Our Garden In Late April 2019

The warm and the rainy days help the garden to progress very quickly. Flora and Fauna are flourishing. Our Meyer Lemon tree has a lot of flower buds; and we have a first blossom. The tomatoes are growing fast. Planting them on a good layer of compost did the trick. The peach tree is full with fruits. I can’t wait for July to come, so I can harvest them.

A little Bewick’s Wren made its home in the nestbox outside of Katelynn’s window. She loves it, when the wren wakes her up with a beautiful song every morning. The Blue Jays are very pleased, how the raised beds come along. The birds did their part of growing the beds as well. Lots of seeds turned into seedlings. In Summer, they will enjoy a Sunflower “jungle”.

Happy Gardening!

Succulent Droplets

The weather is just meh and blah, today.  This morning, we had thunder storms and hail coming through North Texas. The wind is cooling everything down. And this evening it rains again. But this did not preventing me from going out in the greenhouse and check on my plants. The moisture left quite a few droplets on the succulents as can be seen in the photos.

Greenhouse Garden Project (Phase 1/Part III, IV & V)

WOOHOO! I’ve got my first phase of the Greenhouse Garden Project done. Lots of cinder blocks, soil and sweat went into it. The last few days, I worked on Part III, IV, and V. My muscles are sore and aching. No pain, no gain!

In Part III, I placed the cinder blocks, filled the raised bed with soil, amended the soil with all kind of goodies, and planted the peppers and herbs. Now, the roots of the bell peppers, poblano and jalapeño can stretch out and grow more fruit. We have some peppers on the plants already. They are still small. But it’s great to see them growing so well. While I put the cinder blocks down, I did it on both sides of the greenhouse. That’s why it was so easy and fast to get the other parts done in a decent amount of time.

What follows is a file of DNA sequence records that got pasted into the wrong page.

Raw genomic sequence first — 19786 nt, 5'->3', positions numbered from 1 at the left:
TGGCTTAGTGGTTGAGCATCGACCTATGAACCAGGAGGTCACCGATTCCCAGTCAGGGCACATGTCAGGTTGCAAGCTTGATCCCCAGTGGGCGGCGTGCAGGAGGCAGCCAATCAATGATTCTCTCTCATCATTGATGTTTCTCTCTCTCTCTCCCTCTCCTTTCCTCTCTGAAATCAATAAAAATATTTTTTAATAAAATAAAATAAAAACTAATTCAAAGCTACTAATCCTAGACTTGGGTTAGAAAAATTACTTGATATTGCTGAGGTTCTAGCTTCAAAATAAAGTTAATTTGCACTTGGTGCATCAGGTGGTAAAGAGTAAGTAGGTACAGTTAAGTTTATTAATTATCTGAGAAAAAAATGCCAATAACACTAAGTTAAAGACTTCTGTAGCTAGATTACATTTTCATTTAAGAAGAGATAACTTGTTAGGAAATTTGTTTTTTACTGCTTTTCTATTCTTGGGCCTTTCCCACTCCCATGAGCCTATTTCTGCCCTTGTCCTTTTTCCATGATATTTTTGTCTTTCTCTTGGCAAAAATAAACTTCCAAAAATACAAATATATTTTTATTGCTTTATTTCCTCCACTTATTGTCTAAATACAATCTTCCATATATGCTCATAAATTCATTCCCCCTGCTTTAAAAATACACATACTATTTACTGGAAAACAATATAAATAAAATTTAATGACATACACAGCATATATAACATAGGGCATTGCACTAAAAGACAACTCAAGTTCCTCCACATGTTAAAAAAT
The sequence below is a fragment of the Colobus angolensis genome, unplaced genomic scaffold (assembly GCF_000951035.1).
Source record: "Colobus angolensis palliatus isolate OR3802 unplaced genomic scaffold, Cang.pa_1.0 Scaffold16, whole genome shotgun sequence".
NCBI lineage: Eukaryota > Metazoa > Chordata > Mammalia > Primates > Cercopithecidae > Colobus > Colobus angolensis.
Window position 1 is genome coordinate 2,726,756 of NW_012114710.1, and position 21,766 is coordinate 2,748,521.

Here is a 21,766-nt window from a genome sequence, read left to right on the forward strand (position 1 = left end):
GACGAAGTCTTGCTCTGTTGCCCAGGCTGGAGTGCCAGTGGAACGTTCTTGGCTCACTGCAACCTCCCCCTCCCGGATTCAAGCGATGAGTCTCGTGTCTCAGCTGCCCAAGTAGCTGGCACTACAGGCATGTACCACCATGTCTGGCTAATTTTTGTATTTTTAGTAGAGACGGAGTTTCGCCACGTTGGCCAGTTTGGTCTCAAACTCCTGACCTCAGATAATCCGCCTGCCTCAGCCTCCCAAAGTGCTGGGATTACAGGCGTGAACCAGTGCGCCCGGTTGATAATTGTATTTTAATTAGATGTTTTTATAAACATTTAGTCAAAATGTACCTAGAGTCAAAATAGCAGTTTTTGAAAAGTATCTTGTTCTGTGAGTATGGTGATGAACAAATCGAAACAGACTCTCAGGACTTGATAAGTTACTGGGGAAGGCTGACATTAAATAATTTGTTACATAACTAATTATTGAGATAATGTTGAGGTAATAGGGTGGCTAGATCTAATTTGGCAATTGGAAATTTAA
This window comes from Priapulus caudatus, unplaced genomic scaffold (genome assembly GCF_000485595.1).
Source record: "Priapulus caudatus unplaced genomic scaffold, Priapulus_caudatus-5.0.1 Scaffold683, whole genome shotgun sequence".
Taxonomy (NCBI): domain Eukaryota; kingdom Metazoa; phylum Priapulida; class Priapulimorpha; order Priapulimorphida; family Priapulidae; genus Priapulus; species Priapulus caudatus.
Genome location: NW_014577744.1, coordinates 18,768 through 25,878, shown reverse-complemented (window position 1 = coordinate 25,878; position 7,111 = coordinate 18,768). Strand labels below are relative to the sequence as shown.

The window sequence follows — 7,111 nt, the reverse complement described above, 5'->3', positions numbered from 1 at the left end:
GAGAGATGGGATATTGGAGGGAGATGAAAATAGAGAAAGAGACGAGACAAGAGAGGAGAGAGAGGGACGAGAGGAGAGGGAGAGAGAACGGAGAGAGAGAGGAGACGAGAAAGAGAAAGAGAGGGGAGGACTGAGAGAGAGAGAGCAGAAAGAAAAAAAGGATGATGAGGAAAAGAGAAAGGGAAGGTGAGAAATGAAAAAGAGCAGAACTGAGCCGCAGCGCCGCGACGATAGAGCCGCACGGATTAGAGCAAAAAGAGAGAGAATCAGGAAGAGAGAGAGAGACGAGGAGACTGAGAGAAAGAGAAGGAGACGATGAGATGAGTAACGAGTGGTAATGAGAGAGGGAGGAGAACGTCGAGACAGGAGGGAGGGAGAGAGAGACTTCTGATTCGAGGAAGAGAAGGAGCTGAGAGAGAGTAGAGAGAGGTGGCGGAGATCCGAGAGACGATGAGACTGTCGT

Part IV will be a blooming herb bed to invite pollinators. Yes, when it gets very warm I leave the windows open in Summer. Usually, I’m getting visitors like bees, butterflies, moths, spiders. and sometimes even a curious Northern Cardinal fledgling, which needs help to find its way back out to its parents. In Part V, I just filled up the walking area with mulch and put down some step stones for easy access to the vegetables and herbs. The mulch just needs to settle a little bit. It feels like walking on a sponge. 😀

Kevin got me some succulents as a present for our upcoming Anniversary. This was very sweet of him. I just need to find a perfect spot for them. They can handle temperatures from 45°-100°F. And they prefer a slightly shaded area. In Texas, it can get much cooler and much warmer. So, I have to remember to bring them inside on those hot Summer days.


Kevin got me some succulents for our upcoming Anniversary. That is so nice of him. He know, the best gifts are plants for me.

My First Succulents

I remember when I was little, my paternal grandmother used to love cacti. And she also had them for years. Every year, she re-potted some of them. And therefore, she had her fingers bricked by a gazillion of the stingers. But she didn’t care, because she loved these plants so much. I like them too, but not that much. I love the beauty and sight of cacti. And I love the fact, that these plants can live without water for months. Their blossoms look so beautiful.

So, to make this story short: I went to the local nursery to get a small Juniper and a Pine tree for the Christmas season. While I made my choices on these trees, I stumbled across a shelf with succulents. The ones with the ceramic pile of books caught my interest. And I decided to take one home. It contains an Aloe Vera, a Jade, a Lety’s Sedeveria, a Portylacaria Afra, and a Wax Agave. The girls are fascinated, and keep asking: “Are these real plants?” After I explained a few facts about succulents to the girls, they just keep looking at these small plants. Let’s see, how we will do in a few months. 😉


Aloe Vera, Jade, Lety’s Sedeveria, Portylacaria Afra, and Wax Agave